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Background check ballot question fires up debate

U.S. Bureau of Alcohol, Tobacco, Firearms and Explosives

A federal agent checks inventory at a licensed gun dealer.

For its second televised roundtable discussion of questions on the Nevada ballot this November, Vegas PBS focused on No. 1, pertaining to background checks for gun purchses:

Shall Chapter 202 of the Nevada Revised Statues be amended to prohibit, except in certain circumstances, a person from selling or transferring a firearm to another person unless a federally-licensed dealer first conducts a federal background check on the potential buyer or transferee?

Just before the cameras started rolling, moderator Mitch Fox noticed participants scanning their notes for data. “I hope this isn’t all canned,” he quipped.

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He had no cause to worry, it turns out. Opponents and proponents of the so-called background check initiative sparred passionately, sometimes talking over each other and occasionally even using the polite version of liar, liar, pants on fire: “That’s simply not true, and so-and-so knows it.” But they definitely came armed with talking points — and plenty of numbers — to help make their cases.

When Fox notes that 75 percent of guns used to commit crimes are procured illegally, Ryan Hamilton of NRA-Nevadans for Freedom says it’s actually closer to 80 percent, according to more recent research. Even if it is 75 percent, Clark County District Attorney Steve Wolfson wonders, “What about the other 25 percent? Shouldn't we stop them if we can?” Nevadans for Background Checks’ Jennifer Crowe adds, “States that have passed similar laws have seen 46 percent fewer homicides of women by their domestic partners.”

It’s a whole lot of numbers for a 30-minute segment. But viewers who have trouble parsing them on the fly will also get stories, both real and hypothetical, to latch onto — mostly related to the central debate about whether the law would actually stop criminals from getting guns, as the pro side argues, or just prevent law-abiding citizens from lending them to each other, as the con side believes.

City councilman Stavros Anthony gives this for-instance: A neighbor, who’s aware of his near-three-decades-long service in law enforcement, feels unsafe because she’s being stalked by an ex. She comes over to ask Anthony to borrow his gun. He doesn’t give it to her, because it would be too cumbersome to go down to a gun store and have them run a background check on her, as the new law would require. The unarmed neighbor is then killed by the ex. “This is an attack on the second amendment,” he concludes.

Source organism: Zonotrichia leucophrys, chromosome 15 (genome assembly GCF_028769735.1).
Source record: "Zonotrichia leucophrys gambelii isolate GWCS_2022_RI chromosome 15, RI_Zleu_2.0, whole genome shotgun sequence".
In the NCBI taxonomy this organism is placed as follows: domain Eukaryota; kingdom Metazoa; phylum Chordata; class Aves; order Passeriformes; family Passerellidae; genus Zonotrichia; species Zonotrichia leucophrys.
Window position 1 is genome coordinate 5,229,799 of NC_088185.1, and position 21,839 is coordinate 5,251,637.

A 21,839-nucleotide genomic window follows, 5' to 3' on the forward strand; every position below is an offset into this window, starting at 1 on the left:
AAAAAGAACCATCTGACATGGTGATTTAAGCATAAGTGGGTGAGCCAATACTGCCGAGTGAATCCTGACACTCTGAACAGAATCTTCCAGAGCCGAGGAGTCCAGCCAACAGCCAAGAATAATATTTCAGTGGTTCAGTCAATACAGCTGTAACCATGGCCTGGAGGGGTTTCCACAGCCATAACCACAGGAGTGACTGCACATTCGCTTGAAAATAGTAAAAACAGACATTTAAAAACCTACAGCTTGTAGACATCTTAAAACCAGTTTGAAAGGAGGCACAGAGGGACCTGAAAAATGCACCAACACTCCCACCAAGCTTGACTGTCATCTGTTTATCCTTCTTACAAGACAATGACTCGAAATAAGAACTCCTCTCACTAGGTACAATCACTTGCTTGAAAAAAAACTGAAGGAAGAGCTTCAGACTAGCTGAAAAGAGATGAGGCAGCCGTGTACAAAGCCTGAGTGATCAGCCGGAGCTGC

Wolfson doesn't back down. What if that neighbor, unbeknownst to you, has been convicted of a felony and isn’t supposed to have a gun, he hypothesizes. You innocently transfer the gun, which is then used to kill the ex. “Right now, a background check takes 5-10 days,” he says.  “Under this (new) law, you can get it in just a few minutes. You’re safe, secure, knowing that the person you’re transferring the weapon to should have one under the law.”

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Crowe drives the point home with an actual example from the past year of a local man who killed his wife and shot his two children with a gun he bought through a private sale in order to circumvent the law. “A background check would have blocked him from buying that gun,” she says.

Hamilton was visibly frustrated by this story during taping, but didn’t have much time to reply, so Desert Companion asked him after the roundtable what he was dying to say.

“If you’re a prohibited person who’s trying to acquire a firearm, that’s already a felony,” he says. “We don’t need the new crime. To erect a gross misdemeanor and be like, ‘Ah ha! He’s going to stop now!’ is total insanity. … This law targets the behavior of innocent people.”

Crowe, speaking with Desert Companion, disagreed. In the case cited, she says, the police report makes clear that the person who sold the perpetrator the gun understood and wanted to follow the law.

“Would (the perpertrator) have gotten the gun another way? Maybe,” she says. “But the law would have made it harder, and that’s the point. It’s easy to say criminals aren’t going to go through background checks, but when you stop people at the gun store and then you stop them online, it’s only the hardest of hard criminals who are going to know where to get one after that.”

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Editor's note: The full roundtable airs at 7:30 this evening on local PBS stations and will be available for later viewing at



Desert Companion welcomed Heidi Kyser as staff writer in January 2014. In 2018, she was promoted to senior writer and producer, working for both DC and State of Nevada. She produced KNPR’s first podcast, the Edward R. Murrow Regional Award-winning Native Nevada, in 2020. The following year, she returned her focus full-time to Desert Companion, becoming Deputy Editor, which meant she was next in line to take over when longtime editor Andrew Kiraly left in July 2022.